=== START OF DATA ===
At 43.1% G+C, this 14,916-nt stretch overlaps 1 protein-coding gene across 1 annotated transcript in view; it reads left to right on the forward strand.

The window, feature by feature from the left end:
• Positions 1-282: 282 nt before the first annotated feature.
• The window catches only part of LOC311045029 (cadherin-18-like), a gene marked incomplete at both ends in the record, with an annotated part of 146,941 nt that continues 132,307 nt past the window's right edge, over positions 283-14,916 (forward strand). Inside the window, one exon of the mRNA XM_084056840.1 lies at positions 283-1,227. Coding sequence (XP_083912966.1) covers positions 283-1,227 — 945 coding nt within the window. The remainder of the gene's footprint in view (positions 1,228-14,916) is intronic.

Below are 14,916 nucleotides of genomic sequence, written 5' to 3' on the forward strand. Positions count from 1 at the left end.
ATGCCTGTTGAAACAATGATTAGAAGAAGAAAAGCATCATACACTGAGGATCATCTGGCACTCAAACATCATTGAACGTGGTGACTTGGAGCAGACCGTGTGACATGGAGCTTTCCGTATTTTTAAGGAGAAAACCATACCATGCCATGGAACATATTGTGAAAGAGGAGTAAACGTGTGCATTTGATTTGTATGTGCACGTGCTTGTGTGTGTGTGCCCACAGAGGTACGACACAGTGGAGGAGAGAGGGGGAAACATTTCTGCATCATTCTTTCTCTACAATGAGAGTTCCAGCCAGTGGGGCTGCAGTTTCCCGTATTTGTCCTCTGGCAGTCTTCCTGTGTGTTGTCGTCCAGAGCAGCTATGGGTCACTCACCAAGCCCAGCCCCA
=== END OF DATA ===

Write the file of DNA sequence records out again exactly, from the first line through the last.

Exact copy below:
At 43.1% G+C, this 14,916-nt stretch overlaps 1 protein-coding gene across 1 annotated transcript in view; it reads left to right on the forward strand.

The window, feature by feature from the left end:
• Positions 1-282: 282 nt before the first annotated feature.
• The window catches only part of LOC311045029 (cadherin-18-like), a gene marked incomplete at both ends in the record, with an annotated part of 146,941 nt that continues 132,307 nt past the window's right edge, over positions 283-14,916 (forward strand). Inside the window, one exon of the mRNA XM_084056840.1 lies at positions 283-1,227. Coding sequence (XP_083912966.1) covers positions 283-1,227 — 945 coding nt within the window. The remainder of the gene's footprint in view (positions 1,228-14,916) is intronic.

Below are 14,916 nucleotides of genomic sequence, written 5' to 3' on the forward strand. Positions count from 1 at the left end.
ATGCCTGTTGAAACAATGATTAGAAGAAGAAAAGCATCATACACTGAGGATCATCTGGCACTCAAACATCATTGAACGTGGTGACTTGGAGCAGACCGTGTGACATGGAGCTTTCCGTATTTTTAAGGAGAAAACCATACCATGCCATGGAACATATTGTGAAAGAGGAGTAAACGTGTGCATTTGATTTGTATGTGCACGTGCTTGTGTGTGTGTGCCCACAGAGGTACGACACAGTGGAGGAGAGAGGGGGAAACATTTCTGCATCATTCTTTCTCTACAATGAGAGTTCCAGCCAGTGGGGCTGCAGTTTCCCGTATTTGTCCTCTGGCAGTCTTCCTGTGTGTTGTCGTCCAGAGCAGCTATGGGTCACTCACCAAGCCCAGCCCCA